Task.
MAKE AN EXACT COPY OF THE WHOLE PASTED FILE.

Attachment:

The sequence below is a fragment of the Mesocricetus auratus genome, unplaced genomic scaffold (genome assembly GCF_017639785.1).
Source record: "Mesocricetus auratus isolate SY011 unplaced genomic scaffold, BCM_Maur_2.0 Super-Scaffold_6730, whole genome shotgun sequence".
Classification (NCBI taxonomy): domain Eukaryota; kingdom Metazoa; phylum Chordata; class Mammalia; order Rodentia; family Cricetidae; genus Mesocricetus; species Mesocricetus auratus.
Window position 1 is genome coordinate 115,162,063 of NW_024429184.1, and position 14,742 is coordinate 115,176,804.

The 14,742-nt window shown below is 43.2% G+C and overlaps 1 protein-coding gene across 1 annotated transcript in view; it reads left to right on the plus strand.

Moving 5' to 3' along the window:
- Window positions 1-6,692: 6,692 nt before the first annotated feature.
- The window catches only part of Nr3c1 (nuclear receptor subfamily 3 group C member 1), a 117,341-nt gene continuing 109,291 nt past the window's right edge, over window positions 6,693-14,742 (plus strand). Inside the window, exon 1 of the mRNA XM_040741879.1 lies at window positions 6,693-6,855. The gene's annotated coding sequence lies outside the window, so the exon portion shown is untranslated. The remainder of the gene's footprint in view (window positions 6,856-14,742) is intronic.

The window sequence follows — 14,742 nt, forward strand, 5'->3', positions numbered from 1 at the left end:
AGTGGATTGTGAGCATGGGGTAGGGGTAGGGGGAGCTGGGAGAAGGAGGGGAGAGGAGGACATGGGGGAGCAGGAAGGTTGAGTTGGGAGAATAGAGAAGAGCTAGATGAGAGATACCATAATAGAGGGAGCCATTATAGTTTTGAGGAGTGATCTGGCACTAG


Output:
The sequence below is a fragment of the Mesocricetus auratus genome, unplaced genomic scaffold (genome assembly GCF_017639785.1).
Source record: "Mesocricetus auratus isolate SY011 unplaced genomic scaffold, BCM_Maur_2.0 Super-Scaffold_6730, whole genome shotgun sequence".
Classification (NCBI taxonomy): domain Eukaryota; kingdom Metazoa; phylum Chordata; class Mammalia; order Rodentia; family Cricetidae; genus Mesocricetus; species Mesocricetus auratus.
Window position 1 is genome coordinate 115,162,063 of NW_024429184.1, and position 14,742 is coordinate 115,176,804.

The 14,742-nt window shown below is 43.2% G+C and overlaps 1 protein-coding gene across 1 annotated transcript in view; it reads left to right on the plus strand.

Moving 5' to 3' along the window:
- Window positions 1-6,692: 6,692 nt before the first annotated feature.
- The window catches only part of Nr3c1 (nuclear receptor subfamily 3 group C member 1), a 117,341-nt gene continuing 109,291 nt past the window's right edge, over window positions 6,693-14,742 (plus strand). Inside the window, exon 1 of the mRNA XM_040741879.1 lies at window positions 6,693-6,855. The gene's annotated coding sequence lies outside the window, so the exon portion shown is untranslated. The remainder of the gene's footprint in view (window positions 6,856-14,742) is intronic.

The window sequence follows — 14,742 nt, forward strand, 5'->3', positions numbered from 1 at the left end:
AGTGGATTGTGAGCATGGGGTAGGGGTAGGGGGAGCTGGGAGAAGGAGGGGAGAGGAGGACATGGGGGAGCAGGAAGGTTGAGTTGGGAGAATAGAGAAGAGCTAGATGAGAGATACCATAATAGAGGGAGCCATTATAGTTTTGAGGAGTGATCTGGCACTAG